Working primarily in special schools across England providing sight tests and dispensing spectacles to children with learning disabilities, SeeAbility’s Lisa Donaldson and Ned Saunders encouraged practitioners to adapt their clinical and practical routines to best support the needs of each patient.
During a CET-accredited talk at 100% Optical (London ExCeL Exhibition Centre, 4–6 February), the duo revealed that there are an estimated 1.4 million people living in the UK with a learning disability. “This means around 1% of adult patients that practitioners see will fall into this category,” optometrist and clinical lead for SeeAbility, Ms Donaldson, highlighted.
“What practitioners should remember first and foremost is that we are all people and we are all equal,” she said. “Everyone should be making eye care as accessible to those with learning disabilities as it is for ‘normal’ people and this means adapting, and being creative and sensitive in how you test and assess their vision.”
Offering tips on adapting the clinical sight test, Ms Donaldson highlighted the importance of talking to the patient, not just their carer, and introducing ‘fun’ tools into the routine, referencing how a simple pen torch with a figurine on the end can be very effective.
She also emphasised that practitioners should remember that they have an obligation to provide all of their patients with the required information in a format that is accessible to them.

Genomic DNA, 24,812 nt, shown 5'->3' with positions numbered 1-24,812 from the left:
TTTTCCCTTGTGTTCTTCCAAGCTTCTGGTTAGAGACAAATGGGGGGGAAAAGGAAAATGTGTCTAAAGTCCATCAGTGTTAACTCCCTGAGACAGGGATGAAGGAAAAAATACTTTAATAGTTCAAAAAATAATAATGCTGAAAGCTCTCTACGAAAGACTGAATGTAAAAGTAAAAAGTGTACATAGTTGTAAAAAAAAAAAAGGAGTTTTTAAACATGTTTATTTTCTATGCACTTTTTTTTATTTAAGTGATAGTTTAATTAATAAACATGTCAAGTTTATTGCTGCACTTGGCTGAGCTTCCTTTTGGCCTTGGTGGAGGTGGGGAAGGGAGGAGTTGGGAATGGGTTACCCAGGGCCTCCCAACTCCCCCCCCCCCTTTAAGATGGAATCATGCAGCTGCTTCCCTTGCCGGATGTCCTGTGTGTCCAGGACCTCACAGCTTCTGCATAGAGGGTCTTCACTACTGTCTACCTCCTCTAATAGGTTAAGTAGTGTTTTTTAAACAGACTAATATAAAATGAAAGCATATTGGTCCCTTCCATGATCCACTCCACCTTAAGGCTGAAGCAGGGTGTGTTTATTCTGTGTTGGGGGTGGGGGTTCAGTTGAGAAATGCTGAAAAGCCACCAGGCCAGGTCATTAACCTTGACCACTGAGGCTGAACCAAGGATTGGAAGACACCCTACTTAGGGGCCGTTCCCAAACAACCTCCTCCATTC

However, for Ms Donaldson, it is communication that is key. “Don’t make assumptions,” she said. “It’s important to always ask – there is nothing wrong with asking someone how they communicate, especially if they are non-verbal.”
“However, when you ask these questions,” she added, “it is important to make a note of the answers on that patient’s record so you are aware of their needs next time they visit. And communicate your findings.”
Dispensing optician Mr Saunders explained that when it comes to dispensing the importance of knowing your frame range inside out and only showing the patient frames that are suitable for their needs.
“While our optometrist performs the specialist sight test, I’m already thinking about what glasses would fit the child best,” he explained.
“It’s hard to take back options once you have shown them to the patient. So be aware that frames, for this patient group in particular, must be flexible, strong and practical,” he added.